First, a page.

In the ontology of music the Aristotelian theory of musical works is the view that musical works are immanent universals. The Aristotelian theory (hereafter Musical Aristotelianism) is an attractive and serviceable hypothesis. However, it is overlooked as a genuine competitor to the more well-known theories of Musical Platonism and nominalism. Worse still, there is no detailed account in the literature of the nature of the universals that the Aristotelian identifies musical works with. In this paper, I argue that the best (...) version of Musical Aristotelianism identifies musical works with structural universals. I first motivate the view by outlining its explanatory benefits. I then argue that Musical Aristotelianism is preferable to Musical Platonism and present a novel account of musical works as structural universals by developing D. M. Armstrong’s theory of structural universals. I discuss the consequences of Musical Aristotelianism with respect to on-going issues in debates about musical works and defend the view against an influential objection, concluding that Musical Aristotelianism is a genuine competitor in debates about the nature of musical works. (shrink)
In this paper I outline the main features of Karen Bennett’s (Australasian Journal of Philosophy 1–21, 2011) non-classical mereology, and identify its methodological costs. I argue that Bennett’s mereology cannot account for the composition of structural universals because it cannot explain the mereological difference between isomeric universals, such as being butane and being isobutane. I consider responses, which come at costs to the view.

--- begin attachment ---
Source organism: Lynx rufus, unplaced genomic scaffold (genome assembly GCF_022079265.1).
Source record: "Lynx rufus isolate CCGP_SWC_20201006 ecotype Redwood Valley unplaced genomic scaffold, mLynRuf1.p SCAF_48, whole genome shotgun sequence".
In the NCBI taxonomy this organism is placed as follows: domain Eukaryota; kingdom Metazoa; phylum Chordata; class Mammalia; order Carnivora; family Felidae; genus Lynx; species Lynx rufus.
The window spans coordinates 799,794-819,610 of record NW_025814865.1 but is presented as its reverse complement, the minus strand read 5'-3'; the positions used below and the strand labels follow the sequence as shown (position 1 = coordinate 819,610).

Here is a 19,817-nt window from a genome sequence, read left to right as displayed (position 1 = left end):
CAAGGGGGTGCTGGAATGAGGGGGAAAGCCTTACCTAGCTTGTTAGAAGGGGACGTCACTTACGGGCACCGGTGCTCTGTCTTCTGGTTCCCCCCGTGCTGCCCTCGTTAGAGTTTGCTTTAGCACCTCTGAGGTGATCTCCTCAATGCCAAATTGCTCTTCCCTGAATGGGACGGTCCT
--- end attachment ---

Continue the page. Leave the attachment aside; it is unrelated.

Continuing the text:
Samuel Alexander was one of the first realists of the twentieth century to defend a theory of categories. He thought that the categories are genuinely real and grounded in the intrinsic nature of Space-Time. I present his reduction of the categories in terms of Space-Time, articulate his account of categorial structure and completeness, and offer an interpretation of what he thought the nature of the categories really were. I then argue that his theory of categories has some advantages over competing (...) theories of his day, and finally draw some important lessons that we can learn from his realist yet reductionist theory of categories. (shrink)
Donald C. Williams was a key figure in the development of analytic philosophy. This book will be the definitive source for his highly original work, which did much to bring metaphysics back into fashion. It presents six classic papers and six previously unpublished, revealing his full philosophical vision for the first time.